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Management of nail bed injuries associated with fingertip injuries p. 709
Alexander George, Reena Alexander, C Manju
DOI:10.4103/ortho.IJOrtho_231_16  
Background: Management of nail injuries can often be a challenging experience, especially in presence of complex fingertips' injuries that include soft tissue loss and distal phalanx injury. Most studies found in the literature focus on individual injuries and describe methods to tackle those injuries, notwithstanding the fact that the nail, nailbed, distal phalanx, soft tissue and skin of the finger tip form a complex and often more than one element of this complex is injured. This retrospective study therefore focuses on the management of nail bed injuries as a part of the complex finger tip injury and outlines the surgical principles and techniques that were used in their management. Materials and Methods: Two hundred and forty patients from a tertiary care center in different clinical settings where a wide variety of cases involving the nail bed injuries were included in this study. Patients comprised of 192 (80%) males and 48 (20%) females with the average male age of 37.3 years (range 1-66 years) and average female age of 29 years (range 1-59 years). 210 patients had single finger involment, 30 patients had two finger involvement (total fingers involved- 270). The middle finger was most commonly involved while the index finger was the second most commonest finger involved. In 198 (89.18%) patients local anaesthesia was used while in the rest: regional blocks [n = 10 (4.5%)] and general anaesthesia [n = 14 (6.3%)] were used. Results: In this retrospective study, out of the total of two hundred and forty patients, 222 (92.5%) patients underwent surgery, while the rest 18 (7.5%) were treated conservatively. Two hundred and ten patients who underwent surgery had complete healing over the course of treatment and followup, while four patients needed secondary interventional. Eight patients who had surgery were migrant workers were lost to follow up after surgery. Eight patients had postoperative complications that included infection, secondary necrosis, wound breakdown and non healing fractures. Conclusion: Accurate and timely diagnosis of nail bed injury and its meticulous repair is cardinal to the management of any nail bed injury. However all nail bed injuries must be seen in the context of associated injuries of the finger tip complex, namely skin, soft tissue and distal phalanx injuries. Fixation of associated bony injury which closely underlines the nail bed and provides physical support to the nail bed along with correction of soft tissue injuries in the form of flaps or grafts, compounded by the repair or replacement of nail plate in the first 24 hours.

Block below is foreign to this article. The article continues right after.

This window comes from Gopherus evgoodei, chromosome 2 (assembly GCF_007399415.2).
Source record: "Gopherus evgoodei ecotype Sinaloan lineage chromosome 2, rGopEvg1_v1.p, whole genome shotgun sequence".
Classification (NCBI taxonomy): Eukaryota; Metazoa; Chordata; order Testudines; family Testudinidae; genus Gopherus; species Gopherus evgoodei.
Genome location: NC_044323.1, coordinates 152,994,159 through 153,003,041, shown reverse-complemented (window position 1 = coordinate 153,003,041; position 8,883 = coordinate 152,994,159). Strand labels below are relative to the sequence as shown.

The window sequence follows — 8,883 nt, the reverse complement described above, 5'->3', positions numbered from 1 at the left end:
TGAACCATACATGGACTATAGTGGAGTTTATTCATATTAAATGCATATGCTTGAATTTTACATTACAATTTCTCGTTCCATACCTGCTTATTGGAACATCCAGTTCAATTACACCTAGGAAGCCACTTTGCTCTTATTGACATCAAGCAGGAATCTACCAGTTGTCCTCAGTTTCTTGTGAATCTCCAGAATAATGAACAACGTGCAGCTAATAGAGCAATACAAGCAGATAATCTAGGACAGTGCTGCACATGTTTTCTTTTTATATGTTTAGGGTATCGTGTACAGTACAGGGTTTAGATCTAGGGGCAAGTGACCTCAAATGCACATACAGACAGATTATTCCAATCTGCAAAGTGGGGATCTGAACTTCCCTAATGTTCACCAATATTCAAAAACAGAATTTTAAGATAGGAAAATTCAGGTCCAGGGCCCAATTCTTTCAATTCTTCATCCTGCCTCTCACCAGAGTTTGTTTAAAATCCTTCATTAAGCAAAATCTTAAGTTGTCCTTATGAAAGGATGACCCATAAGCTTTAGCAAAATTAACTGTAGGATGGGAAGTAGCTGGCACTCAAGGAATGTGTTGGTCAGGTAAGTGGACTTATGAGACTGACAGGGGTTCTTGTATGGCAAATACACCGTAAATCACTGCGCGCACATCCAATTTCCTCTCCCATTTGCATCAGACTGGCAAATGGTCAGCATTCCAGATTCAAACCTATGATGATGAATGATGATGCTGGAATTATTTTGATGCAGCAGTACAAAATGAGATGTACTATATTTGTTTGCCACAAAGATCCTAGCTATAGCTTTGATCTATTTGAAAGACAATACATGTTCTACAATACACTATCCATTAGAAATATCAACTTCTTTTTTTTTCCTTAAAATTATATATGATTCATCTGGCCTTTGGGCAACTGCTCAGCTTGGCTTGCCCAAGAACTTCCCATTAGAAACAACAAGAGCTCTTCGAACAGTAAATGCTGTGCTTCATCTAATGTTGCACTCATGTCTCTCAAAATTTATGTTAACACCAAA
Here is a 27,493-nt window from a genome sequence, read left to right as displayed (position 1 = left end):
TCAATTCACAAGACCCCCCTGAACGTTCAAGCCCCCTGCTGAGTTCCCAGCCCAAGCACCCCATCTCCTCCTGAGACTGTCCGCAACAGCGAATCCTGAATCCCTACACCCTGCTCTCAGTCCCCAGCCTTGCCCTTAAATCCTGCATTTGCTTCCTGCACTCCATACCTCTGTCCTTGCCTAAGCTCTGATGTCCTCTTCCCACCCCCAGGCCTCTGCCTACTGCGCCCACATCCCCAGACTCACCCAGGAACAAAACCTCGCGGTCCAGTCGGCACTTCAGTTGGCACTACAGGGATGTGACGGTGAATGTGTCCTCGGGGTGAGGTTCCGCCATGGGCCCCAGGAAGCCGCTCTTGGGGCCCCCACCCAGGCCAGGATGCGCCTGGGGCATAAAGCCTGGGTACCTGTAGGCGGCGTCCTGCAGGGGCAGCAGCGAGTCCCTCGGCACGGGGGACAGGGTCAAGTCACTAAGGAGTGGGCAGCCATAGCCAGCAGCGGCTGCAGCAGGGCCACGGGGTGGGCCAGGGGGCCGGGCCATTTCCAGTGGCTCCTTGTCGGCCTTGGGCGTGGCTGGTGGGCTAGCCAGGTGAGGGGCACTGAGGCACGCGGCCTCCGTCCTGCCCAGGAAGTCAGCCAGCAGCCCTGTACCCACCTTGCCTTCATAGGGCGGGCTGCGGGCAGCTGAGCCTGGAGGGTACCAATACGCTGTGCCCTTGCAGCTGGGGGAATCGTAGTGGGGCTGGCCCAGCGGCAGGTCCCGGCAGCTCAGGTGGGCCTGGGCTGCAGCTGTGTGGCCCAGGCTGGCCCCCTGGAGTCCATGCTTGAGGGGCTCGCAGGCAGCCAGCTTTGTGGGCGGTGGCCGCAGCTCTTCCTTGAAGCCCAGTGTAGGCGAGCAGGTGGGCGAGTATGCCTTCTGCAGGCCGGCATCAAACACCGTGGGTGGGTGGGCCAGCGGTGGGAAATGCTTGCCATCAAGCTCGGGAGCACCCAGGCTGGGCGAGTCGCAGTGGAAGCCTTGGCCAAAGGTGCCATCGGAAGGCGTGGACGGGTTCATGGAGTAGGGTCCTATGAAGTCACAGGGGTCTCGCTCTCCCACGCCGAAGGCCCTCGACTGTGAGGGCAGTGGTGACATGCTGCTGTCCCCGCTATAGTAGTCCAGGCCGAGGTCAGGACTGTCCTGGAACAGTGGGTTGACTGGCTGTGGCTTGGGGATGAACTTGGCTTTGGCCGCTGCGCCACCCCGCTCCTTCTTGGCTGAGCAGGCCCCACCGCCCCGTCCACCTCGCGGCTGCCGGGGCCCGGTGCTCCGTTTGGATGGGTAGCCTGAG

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CASE REPORT Top

Metallosis: A complication in the guided growing rod system used in treatment of scoliosis p. 714
Jae Hyuk Yang, Chang Hwa Ham, Yeok Gu Hwang, Seung Woo Suh
DOI:10.4103/0019-5413.217692  
Soft tissue reaction following metallic debris formation with the use of guided growing rod system has not been previously reported in human. The purpose of this study is to report complications caused by metallosis in a guided growing rod system. A 9-year-old female patient, who underwent treatment for the progressive idiopathic scoliosis (with Cobb's angle of 71°) with the guided growing rod system. Her Cobb's angle was corrected to 13° with the index surgery. During the 5 years postoperative period, she manifested recurrent episodes of skin irritation and progressive worsening of lateral curvature of the spine to an angle of 57°. Furthermore, at her final followup, Risser stage 4 with a gain in height of 26.4 cm was achieved. Considering adequate growth attainment and deterioration in the curvature, revision surgery with fusion was performed. Postoperative Cobb's angle of 23° was achieved with the final correction. During the revisional surgery, signs of implant wear and metallosis were observed at the location of the unconstrained screws. On histological evaluation, chronic inflammation with foreign body granules was seen. However, titanium level in the body was within normal range. She was discharged without any complications. More research on implant wear as a complication in the guided growing rod system is necessary before its widespread use. The occurrence of metallosis with the use of guided growing rod system in growing young children should be considered, when designing the implants.
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LETTERS TO EDITOR Top

Effective medical writing: How to write a case report which editors would publish Highly accessed article p. 719
Raju Vaishya, Abhishek Vaish
DOI:10.4103/ortho.IJOrtho_246_17  
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Author's reply p. 719
Rehan Ul Haq, Ish Kumar Dhammi
DOI:10.4103/ortho.IJOrtho_429_17  
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BOOK REVIEW Top

Tuberculosis of bones, joints, and spine: Evidence-based management guide p. 721
S Rajasekaran
DOI:10.4103/ortho.IJOrtho_502_17  
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PROFILE Top

Legends of Indian orthopedics: Dr. Brij Bhushan Joshi p. 722
Ram Prabhoo, Bhavuk Garg
DOI:10.4103/ortho.IJOrtho_587_17  
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ERRATUM Top

Erratum: Current concepts in sports injury rehabilitation p. 724

DOI:10.4103/0019-5413.217722